Parents and childminders urged to explore council’s approach to childcare

The council responded to the increase in entitlement to childcare by involving local childminders.

Orkney Island’s Council’s ‘blended’ approach to childcare in the county is benefiting is working well, according to the Scottish Childminding Association, and the council is attempting to make more parents aware that they can choose a childminder as part of their child’s funded Early Learning and Childcare.

Under the Scottish Government’s Early Learning and Childcare scheme all three, four and eligible two-year-olds are entitled to 600 hours of funded Early Learning and Childcare, increasing to 1140 hours by 2020.

While most local authorities offer the majority of their funded hours through local nursery provision, Orkney council has been working in partnership with local childminders to offer families flexibility in their childcare.

Childminder Ellen Rendall from St. Margaret’s Hope has worked with Orkney council to provide funded Early Learning and Childcare since the summer of 2016.

By working in partnership with the local nursery Ellen can offer families ‘split’ or ‘blended’ childcare meaning the child spends part of their funded hours at nursery and the rest with Ellen.

Ellen says: “I have four clients using split funding and signed up my fifth recently. Parents definitely want to use the funding with childminders; once they find out we can do it. My biggest problem is letting parents know that it is available.”

Although Ellen talks about her role at the local toddler group, some parents still don’t seem to realise that they can choose a childminder as part of their child’s funded Early Learning and Childcare through ‘split funding’ which the local authority is keen to support.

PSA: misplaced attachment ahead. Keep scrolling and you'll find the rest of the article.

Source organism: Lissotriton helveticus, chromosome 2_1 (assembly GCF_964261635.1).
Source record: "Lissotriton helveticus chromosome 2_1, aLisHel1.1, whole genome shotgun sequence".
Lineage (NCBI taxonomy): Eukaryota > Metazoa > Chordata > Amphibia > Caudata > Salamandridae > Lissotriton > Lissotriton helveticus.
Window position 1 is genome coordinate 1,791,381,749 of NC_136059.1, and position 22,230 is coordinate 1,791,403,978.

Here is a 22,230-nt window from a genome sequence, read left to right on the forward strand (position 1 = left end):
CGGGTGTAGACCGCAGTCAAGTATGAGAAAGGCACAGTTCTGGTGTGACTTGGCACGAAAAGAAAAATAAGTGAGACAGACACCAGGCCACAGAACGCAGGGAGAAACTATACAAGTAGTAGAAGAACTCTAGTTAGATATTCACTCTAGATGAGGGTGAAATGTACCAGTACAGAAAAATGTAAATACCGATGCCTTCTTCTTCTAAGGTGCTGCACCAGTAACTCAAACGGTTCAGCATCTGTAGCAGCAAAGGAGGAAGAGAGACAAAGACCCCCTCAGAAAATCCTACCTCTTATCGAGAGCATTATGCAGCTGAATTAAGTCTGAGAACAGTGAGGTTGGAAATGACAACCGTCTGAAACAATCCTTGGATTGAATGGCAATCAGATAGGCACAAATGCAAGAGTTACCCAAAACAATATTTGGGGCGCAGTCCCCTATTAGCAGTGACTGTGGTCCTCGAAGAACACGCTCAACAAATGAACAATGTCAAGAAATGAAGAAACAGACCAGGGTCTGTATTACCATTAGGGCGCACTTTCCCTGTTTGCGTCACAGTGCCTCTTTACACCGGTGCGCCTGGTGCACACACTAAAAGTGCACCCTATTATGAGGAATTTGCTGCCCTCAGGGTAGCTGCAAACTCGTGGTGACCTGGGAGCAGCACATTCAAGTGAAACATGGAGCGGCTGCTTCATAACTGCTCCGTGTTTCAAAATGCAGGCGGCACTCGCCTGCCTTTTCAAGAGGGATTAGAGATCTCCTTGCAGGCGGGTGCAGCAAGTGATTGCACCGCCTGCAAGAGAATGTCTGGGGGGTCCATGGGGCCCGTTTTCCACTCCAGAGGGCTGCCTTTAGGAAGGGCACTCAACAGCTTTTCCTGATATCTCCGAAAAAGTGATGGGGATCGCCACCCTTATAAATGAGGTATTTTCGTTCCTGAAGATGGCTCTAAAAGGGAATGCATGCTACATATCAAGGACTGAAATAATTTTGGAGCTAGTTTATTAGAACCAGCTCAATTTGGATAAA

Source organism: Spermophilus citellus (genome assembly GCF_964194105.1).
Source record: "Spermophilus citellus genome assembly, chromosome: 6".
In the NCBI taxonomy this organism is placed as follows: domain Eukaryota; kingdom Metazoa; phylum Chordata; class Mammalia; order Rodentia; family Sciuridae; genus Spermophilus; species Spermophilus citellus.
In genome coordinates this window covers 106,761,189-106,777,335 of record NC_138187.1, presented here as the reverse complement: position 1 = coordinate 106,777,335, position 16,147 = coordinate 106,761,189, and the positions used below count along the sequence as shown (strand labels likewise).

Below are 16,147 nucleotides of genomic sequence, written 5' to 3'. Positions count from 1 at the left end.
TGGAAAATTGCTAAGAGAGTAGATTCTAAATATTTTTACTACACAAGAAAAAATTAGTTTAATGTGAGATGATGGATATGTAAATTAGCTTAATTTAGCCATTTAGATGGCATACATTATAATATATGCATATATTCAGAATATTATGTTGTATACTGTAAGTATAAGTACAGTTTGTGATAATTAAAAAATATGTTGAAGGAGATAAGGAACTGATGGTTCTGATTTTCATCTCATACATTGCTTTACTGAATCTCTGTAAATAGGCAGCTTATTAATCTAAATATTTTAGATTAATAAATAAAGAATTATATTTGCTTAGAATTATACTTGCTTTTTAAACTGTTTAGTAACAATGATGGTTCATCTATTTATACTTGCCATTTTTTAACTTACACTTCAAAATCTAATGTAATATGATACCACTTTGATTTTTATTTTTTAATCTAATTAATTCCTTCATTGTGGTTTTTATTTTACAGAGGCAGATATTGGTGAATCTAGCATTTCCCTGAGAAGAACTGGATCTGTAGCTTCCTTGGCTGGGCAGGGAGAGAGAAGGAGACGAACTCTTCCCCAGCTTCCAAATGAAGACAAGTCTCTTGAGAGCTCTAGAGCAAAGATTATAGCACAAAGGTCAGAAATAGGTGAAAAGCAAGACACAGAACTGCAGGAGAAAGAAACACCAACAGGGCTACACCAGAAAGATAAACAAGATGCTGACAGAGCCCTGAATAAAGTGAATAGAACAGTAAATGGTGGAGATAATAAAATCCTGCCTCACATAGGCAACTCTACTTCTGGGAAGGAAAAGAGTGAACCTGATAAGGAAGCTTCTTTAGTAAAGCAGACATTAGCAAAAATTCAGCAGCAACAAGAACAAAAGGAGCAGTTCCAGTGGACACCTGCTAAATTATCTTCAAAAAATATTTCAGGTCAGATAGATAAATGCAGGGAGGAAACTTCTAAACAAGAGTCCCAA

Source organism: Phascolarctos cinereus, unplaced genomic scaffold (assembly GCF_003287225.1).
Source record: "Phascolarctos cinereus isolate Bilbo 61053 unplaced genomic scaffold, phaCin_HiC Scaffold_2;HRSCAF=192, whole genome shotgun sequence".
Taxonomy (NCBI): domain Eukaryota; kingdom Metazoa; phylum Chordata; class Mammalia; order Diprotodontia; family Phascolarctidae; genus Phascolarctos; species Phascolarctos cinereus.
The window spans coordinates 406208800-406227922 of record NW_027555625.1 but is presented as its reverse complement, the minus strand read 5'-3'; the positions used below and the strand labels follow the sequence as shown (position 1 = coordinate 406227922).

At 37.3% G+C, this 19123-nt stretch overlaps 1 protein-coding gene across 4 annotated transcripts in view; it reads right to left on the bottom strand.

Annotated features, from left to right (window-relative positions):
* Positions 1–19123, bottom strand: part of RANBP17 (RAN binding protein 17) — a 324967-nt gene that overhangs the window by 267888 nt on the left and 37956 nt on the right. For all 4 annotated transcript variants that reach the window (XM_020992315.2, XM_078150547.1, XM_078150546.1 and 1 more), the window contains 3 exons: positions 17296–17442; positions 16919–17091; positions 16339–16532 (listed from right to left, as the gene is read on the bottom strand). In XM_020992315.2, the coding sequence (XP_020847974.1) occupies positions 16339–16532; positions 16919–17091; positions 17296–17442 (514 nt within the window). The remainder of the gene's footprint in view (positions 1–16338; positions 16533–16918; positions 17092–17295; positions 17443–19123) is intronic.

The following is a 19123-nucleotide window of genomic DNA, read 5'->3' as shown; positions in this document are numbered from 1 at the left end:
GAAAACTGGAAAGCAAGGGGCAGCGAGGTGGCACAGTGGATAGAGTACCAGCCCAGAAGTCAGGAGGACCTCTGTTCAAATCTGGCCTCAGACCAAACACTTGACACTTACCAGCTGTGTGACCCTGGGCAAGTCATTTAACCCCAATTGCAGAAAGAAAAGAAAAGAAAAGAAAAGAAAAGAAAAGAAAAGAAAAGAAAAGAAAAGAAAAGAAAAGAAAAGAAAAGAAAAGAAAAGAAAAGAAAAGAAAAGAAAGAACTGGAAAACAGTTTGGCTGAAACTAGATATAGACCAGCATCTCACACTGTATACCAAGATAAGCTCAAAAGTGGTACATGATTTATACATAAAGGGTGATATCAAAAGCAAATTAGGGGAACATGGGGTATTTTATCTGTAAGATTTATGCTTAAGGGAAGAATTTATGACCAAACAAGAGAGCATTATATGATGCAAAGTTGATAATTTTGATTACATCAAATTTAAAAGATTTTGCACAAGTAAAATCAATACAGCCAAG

Kate’s four-year-old daughter has attended Ellen’s childminding service since she was a baby. Kate says: “My daughter has developed excellent speech and I have no concerns that she will not be as able as her peers in Primary one. It’s public perception that children have to go to nursery or you, as a parent, are holding your child back. My daughter is already socialising with the children she will go to school with while she is with Ellen and I have no concerns about her development whatsoever.”

Catherine Diamond, Principal Teacher of Early Years at Orkney council says: “The local authority invited all registered childminders to explore entering into partnership to offer funded Early Learning and Childcare. We have also met local childminding groups and explained the changes in hours. We do intend that childminders will feature as part of our delivery plan and that parents will be able to exercise choice.”

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